Balancing Acts: Tax Cuts and Public Policy in Arizona
At state and local level, they know taxes and government won't just go away.
Denver"I've had people questioning my sanity," says Sen. Tom Norton, the Republican leader in Colorado's state Senate.
There is, in fact, nothing crazy about Norton, an 11-year veteran of the state legislature. He and the Republican leader in the House, Rep. Norma Anderson, simply decided earlier this year to take on an impossible issue: the matter of how Colorado pays for its public schools.
The bill they proposed would have shifted school costs away from the local property tax by increasing corporate income and sales taxes. It failed, but they started an argument. They say that was their goal all along.
The Colorado episode is not an isolated event. It reflects what is happening in many states around the country. Instead of indulging in empty gasbaggery about how awful government and taxes are, politicians and voters are trying to figure out what they want governments to do, and how they should pay for it. The top issue in most places, as in Colorado, is public education. The politicians sense that, however unhappy voters are with taxes, the electorate is willing to shell out some money to make sure their kids can read, write and count.
This realization crisscrosses party lines, and Norton and Anderson are not the only Republicans to risk criticism from anti-tax purists. Another Republican who has shown courage on the school financing issue is Gov. George W. Bush of Texas. Bush proposed a big shift in education spending away from the property tax by proposing a package of statewide tax increases.
Bush argues, fairly, that his plan would result in a net tax cut because the tax increases would be more than outweighed by property tax reductions. Bush would make up the difference by tossing some of the state's current budget surplus to local schools.
But that didn't satisfy the most conservative Republicans, including national anti-tax groups that went after Bush's plan. When Democrats in the state House of Representatives rewrote the Bush proposal, the Republican governor had the temerity to support the Democratic bill, saying it met his objectives. When the House vote came, a narrow majority of Republicans voted against their governor, and the bill passed only because of overwhelming Democratic support. It's now tied up in negotiations with the state Senate, which passed a less bold version.
If Norton and Anderson risked being considered crazy in Colorado, Bush is risking his opportunity to follow his father into the White House by making some important enemies. The anti-tax groups he has taken on are influential in Republican presidential primaries.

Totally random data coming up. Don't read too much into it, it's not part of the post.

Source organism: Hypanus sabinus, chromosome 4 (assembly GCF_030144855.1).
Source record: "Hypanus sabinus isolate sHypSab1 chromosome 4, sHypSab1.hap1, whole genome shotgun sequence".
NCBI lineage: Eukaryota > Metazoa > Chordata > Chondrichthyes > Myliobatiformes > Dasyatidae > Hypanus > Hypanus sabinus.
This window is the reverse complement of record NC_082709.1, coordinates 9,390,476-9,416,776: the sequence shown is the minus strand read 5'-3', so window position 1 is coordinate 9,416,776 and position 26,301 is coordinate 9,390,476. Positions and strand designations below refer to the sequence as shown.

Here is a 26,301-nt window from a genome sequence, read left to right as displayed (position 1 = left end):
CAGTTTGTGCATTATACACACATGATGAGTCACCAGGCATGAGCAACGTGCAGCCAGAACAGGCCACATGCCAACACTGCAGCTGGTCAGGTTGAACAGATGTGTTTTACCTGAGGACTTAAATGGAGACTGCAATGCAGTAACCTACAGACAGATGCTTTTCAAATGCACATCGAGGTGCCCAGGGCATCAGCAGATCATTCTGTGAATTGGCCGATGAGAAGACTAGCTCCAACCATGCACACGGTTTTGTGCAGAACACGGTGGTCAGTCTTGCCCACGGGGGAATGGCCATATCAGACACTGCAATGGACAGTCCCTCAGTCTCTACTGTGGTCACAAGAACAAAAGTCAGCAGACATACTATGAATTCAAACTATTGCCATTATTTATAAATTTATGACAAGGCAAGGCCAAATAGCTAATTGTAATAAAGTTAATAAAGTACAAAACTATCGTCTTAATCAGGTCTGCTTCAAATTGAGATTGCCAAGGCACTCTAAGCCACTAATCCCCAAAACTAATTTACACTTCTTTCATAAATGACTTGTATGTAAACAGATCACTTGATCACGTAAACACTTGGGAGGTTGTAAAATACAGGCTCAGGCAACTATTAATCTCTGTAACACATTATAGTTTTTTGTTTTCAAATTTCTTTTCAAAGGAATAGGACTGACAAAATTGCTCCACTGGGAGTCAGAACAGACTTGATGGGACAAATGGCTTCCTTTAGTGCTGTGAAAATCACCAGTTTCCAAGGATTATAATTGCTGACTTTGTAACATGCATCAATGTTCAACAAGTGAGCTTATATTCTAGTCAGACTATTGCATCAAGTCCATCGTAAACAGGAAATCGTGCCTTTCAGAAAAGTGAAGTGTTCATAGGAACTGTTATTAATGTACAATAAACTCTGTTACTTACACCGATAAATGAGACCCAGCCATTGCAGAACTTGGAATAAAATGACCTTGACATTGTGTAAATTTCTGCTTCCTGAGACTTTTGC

The specifics of any tax plan can be debated, and the proposal here by Anderson and Norton drew criticism even from people who respected their courage. But it was serious about government. What's striking is that the politics of taxing-and-spending look saner and less ideological at the local level than they do in Washington. National politicians can say education is the overriding issue. The local pols have to pay for the schools. Washington politicians can cry their lungs out about crime. The locals have to pay the cops.
In a state like Colorado, no politician, Democrat or Republican, wants to sound like a friend of big government. Taxes aren't popular. Norton and Anderson had to go through their intricate dance to redesign school financing because of tough tax limitation measures imposed by the voters. Neither expects the limits to be repealed any time soon.
But unlike so many of their Washington counterparts, state and local politicians do not talk as if government and taxes can be made to disappear. Norton, the Republican, hopes to run for governor next year, as does Lt. Gov. Gail Schoettler, a Democrat. They are likely to argue a lot about land-use planning and environmental issues, Norton being the critic of regulation and Schoettler the environmentalist.
Yet they both defend a back-to-basics role for government. Norton says government has three essential purposes: education, public safety and infrastructure, the policy junkie's word for roads, bridges and sewers. Schoettler says state officials need to ask three questions: "What is it states should be doing and what will it cost to do it well? And what is the tax structure you need to do it?"
That is a remarkably sane approach to government. Washington politicians speak glowingly about the genius of state government. They might consider dropping the usual antigovernment patter for a year or two and learn the virtue of simple questions from their state counterparts. They'd still argue a lot, but about real things.
© 1997 The Washington Post, May 16, 1997, p.25. Reprinted with permission.
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